Sunday, January 21, 2007
The field museum library began making its collection of books in 1894. It's first books were a result of the columbian expedition of 1893. Over the years this collection grew to 275,000 books. The interesting thing about this library is that while it mainly supports the research staff of the museum, it is a library open to the public. Also the library is actually split up between 9 different departments throughout the museum. Some other things to note about the library is that they still use a card catalog as the primary organization method. This is really due to lack of funding that most libraries seem to suffer from. There are also some other issues the library suffers from. For example, it is a old building. Therefore they have leaky cielings. On the other hand, old buildings are built strong and therefore they have no weight problems.
The Field Museum also has an archives. The archivist on site is named Armand. Interesting thing is that he does not have a degree in library sciences. He is actually an anthropologist. These archives contain mainly papers but also has an extensive collection of audio, video and photo. The problem with this archive is that when Armand took over, the archives were not at all in order. Therefore it is a closed collection and he has to pull anything you want to see. Some of the most common requests are about geneology.
In addition of the normal archives, there is the photo archives. These are run by a lady named Nina. At the current moment the photo archives are available only in their on site intranet. However they are planning on releasing the archive to the general public soon. They make revenue for this project by selling digital reproductions of their archived photos. Also an intersting thing is that they use peer update on the photos. Like wikipedia, you can edit a caption if you know something about the photo. You make the change, and then it is verified by the museum staff before it is posted.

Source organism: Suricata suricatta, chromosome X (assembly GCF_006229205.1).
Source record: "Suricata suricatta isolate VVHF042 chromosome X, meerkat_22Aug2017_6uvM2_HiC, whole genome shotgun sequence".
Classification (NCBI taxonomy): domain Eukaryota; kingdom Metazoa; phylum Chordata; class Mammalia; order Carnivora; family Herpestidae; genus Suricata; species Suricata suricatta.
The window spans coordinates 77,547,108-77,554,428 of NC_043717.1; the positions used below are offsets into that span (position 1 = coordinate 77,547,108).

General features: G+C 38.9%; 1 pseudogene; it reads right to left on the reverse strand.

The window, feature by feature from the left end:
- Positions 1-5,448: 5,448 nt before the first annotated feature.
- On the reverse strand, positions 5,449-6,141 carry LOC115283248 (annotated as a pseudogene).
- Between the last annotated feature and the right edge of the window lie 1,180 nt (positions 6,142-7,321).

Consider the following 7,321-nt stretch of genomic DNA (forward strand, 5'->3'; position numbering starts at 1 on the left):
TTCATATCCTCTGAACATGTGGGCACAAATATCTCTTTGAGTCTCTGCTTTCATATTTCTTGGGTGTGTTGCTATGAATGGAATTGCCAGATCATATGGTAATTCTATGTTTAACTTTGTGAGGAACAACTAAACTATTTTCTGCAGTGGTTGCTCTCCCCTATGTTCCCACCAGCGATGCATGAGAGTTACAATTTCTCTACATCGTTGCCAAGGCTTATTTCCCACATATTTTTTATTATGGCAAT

I thought buying my Calculus book was expensive. It was nothing compared to the value of the books in the rare book room. By value, I mean priceless. I witnessed a book which was written by hand in the late 15th century, which was awe inspiring. It was written on pages made of rags. Even more impressive was a full volumed collection of James Audubon's Bird's Of America which is incredibly valuable. There are 7500 books in the rare book collection and the oldest book is the one we witnessed from the 15th century. The collection is behind a locked door and we could not take any photos of it. It is primarily for scholarly use and is under high security.